Former police push for legalization
By Peter Hirschfeld
Vermont Press Bureau | October 20,2013
MONTPELIER — Backers of a push to legalize marijuana in Vermont are getting help from an unlikely source: retired police officers who spent their careers enforcing cannabis laws.
Just months into Vermont’s new policy of decriminalization, several high-profile politicians are already talking about moving to outright legalization. Gov. Peter Shumlin last month set the table for legislative action in the next few years by indicating for the first time publicly his support for a tax-and-regulate model.
At an event in the Statehouse next month, elected officials in favor of legalization will look to an organization made up of retired law enforcement officers to help make the case.
“I think the discussion has to continue to occur while we’re setting the table for the next couple years, and this is a great group to work with because it’s frontline law enforcement officers talking about the reality of prohibition policies,” said Sen. David Zuckerman, a Democrat/Progressive from Chittenden County.
Peter Christ, a co-founder of the national group Law Enforcement Against Prohibition, worked for 20 years as a policeman in the suburbs of Buffalo, N.Y. He said he’s never made an argument in favor of marijuana, only against prohibition.
“We didn’t legalize alcohol in 1933 because it had medical uses and studies said it was OK, and in fact no one in the repeal movement was defending alcohol,” Christ says. “All people said was we may always have to have alcohol in our society, but we don’t always have to have Al Capone and drive-by shootings, so they took that out of the equation.”
Christ says that chapter in U.S. history offers a useful starting point for the legalization debate about to begin in Vermont.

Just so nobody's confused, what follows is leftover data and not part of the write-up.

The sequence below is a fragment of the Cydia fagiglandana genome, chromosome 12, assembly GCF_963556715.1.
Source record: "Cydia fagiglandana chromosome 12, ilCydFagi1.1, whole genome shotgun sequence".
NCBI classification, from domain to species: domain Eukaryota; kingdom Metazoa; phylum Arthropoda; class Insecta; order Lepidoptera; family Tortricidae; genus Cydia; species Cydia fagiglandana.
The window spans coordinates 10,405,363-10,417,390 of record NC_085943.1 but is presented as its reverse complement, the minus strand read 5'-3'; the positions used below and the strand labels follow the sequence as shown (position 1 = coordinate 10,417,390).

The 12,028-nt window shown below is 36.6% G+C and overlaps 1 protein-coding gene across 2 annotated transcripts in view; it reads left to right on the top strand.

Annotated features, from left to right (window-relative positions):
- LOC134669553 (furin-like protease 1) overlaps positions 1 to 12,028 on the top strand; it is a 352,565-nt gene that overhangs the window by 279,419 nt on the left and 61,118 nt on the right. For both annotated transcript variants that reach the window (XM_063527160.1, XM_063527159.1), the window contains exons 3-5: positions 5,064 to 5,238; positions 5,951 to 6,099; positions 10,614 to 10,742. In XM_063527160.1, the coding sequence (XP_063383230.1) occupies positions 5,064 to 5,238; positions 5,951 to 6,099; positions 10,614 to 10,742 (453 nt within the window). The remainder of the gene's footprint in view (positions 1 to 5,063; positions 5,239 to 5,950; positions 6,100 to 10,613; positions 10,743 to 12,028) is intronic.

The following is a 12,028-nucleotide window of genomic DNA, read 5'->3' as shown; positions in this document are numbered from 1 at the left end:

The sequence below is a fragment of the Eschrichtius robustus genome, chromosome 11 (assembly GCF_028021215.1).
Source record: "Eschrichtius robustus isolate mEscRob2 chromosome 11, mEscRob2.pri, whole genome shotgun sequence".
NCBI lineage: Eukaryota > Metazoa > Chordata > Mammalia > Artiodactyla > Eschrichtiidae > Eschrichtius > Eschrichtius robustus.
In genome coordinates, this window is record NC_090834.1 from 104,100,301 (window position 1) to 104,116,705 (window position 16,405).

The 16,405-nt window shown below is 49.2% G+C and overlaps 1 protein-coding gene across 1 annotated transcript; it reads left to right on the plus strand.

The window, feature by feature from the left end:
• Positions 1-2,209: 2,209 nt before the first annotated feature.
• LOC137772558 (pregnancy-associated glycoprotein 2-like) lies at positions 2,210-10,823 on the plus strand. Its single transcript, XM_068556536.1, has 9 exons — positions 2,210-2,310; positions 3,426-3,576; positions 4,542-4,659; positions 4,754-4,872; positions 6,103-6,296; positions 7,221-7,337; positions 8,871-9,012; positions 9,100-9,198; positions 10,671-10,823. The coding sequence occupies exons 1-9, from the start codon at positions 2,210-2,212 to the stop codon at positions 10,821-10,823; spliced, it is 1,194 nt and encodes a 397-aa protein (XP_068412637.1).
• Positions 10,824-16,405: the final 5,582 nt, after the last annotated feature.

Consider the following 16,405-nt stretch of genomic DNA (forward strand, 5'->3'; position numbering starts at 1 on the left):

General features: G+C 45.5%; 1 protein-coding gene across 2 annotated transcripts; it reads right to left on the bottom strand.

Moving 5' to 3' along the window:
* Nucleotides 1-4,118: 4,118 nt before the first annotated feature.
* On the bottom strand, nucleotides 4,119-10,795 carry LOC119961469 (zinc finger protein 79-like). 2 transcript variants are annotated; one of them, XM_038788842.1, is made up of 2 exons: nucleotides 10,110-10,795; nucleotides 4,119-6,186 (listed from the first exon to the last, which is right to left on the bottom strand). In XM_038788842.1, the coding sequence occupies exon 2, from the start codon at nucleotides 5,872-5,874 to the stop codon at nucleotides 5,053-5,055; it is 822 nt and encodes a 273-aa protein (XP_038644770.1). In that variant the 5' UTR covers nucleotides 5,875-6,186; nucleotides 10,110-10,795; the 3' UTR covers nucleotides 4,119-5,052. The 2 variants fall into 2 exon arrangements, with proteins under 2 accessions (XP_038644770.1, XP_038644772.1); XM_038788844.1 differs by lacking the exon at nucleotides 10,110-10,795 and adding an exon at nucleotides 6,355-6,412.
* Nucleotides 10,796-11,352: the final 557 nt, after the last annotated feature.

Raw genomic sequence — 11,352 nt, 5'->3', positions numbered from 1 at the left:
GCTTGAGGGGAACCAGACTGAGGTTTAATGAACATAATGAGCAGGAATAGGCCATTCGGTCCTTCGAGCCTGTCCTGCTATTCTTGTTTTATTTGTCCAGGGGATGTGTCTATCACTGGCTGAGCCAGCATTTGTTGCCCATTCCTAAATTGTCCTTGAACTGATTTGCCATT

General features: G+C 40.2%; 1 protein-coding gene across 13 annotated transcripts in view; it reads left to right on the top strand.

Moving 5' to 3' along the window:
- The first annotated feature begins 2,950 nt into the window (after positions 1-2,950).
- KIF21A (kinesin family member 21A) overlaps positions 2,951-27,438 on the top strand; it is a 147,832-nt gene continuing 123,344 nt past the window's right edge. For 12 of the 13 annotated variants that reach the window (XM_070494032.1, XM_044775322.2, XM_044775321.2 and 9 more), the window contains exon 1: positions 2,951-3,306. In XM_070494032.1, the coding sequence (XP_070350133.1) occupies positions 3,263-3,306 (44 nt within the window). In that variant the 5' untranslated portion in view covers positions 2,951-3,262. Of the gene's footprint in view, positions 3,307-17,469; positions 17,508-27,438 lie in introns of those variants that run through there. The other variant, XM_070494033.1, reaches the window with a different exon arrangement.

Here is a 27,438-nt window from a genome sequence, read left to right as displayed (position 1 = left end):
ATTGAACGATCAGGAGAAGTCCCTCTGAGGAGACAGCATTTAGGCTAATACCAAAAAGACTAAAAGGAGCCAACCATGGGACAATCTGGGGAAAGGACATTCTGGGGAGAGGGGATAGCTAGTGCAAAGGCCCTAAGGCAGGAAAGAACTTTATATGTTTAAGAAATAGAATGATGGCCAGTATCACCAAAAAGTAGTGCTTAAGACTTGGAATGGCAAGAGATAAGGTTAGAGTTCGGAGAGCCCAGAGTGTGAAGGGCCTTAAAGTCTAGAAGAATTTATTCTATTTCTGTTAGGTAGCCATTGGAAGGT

“We still have an alcohol problem in this country,” he says. “But we don’t have gangs and thugs running the marketplace.”
Members of LEAP will be on hand for a roundtable discussion in Room 11 of the Statehouse on Nov. 12, where legislators and former police will discuss the merits of legalization. No former law-enforcement officers from Vermont are scheduled to attend.
If members of LEAP sound like unlikely voices to lead the charge for legalization in Vermont, so perhaps is the person moderating the event. As Senate minority leader, Sen. Joe Benning is a leader of the Vermont GOP. But while Republicans haven’t conventionally fallen in line behind drug reform laws, Benning said legalization isn’t at all at odds with a conservative platform.
“I am interested in moving the Republican Party especially in a new direction, and my concern is that taxpayers are spending money, and lots of money at that, on a battle that has not brought us success,” Benning says.
Benning said legalization isn’t about surrendering in the war on drugs, but about finding a more successful strategy to wage the battle against substance abuse.
“This conversation we’re having is about trying to address this country’s drug problem in a different way than what we have been doing for the past 60 years or so,” says Benning, a longtime criminal defense lawyer. “I want to get out of the business of prosecuting and get into the business of keeping people away from drugs.”
During his years in the Vermont House, Zuckerman helped build momentum for what was a decade-long push for decriminalization. Now a member of the Senate, he doesn’t think the wait will be so long for legalization, and that vote will come in 2015 or 2016.
Organizations like LEAP, he says, will help build the political will needed to bring reluctant lawmakers on board.
Christ was in Vermont for a speaking tour in June, and says messages delivered by former law enforcement officers resonate with a swath of the public that might not otherwise be so receptive to the concept of legalization.
“I spoke with four Rotary clubs and two Kiwanis organizations, and there were 149 people at those six events,” Christ said of his trip to Vermont. “And out of those 149 people, 71 of them signed up with LEAP at the end of the presentation.”
Christ said his dislike of drugs generally wins him credibility with the audience.
“I’ve buried more kids in the suburbs of Buffalo due to alcohol more than any other drug. So what we should do is obvious — we should ban it, right?” Christ says. “Well, no, because we know if we ban it we create an enormous underground economy that creates its own set of problems. And people are figuring out that the same logic applies to other drugs.”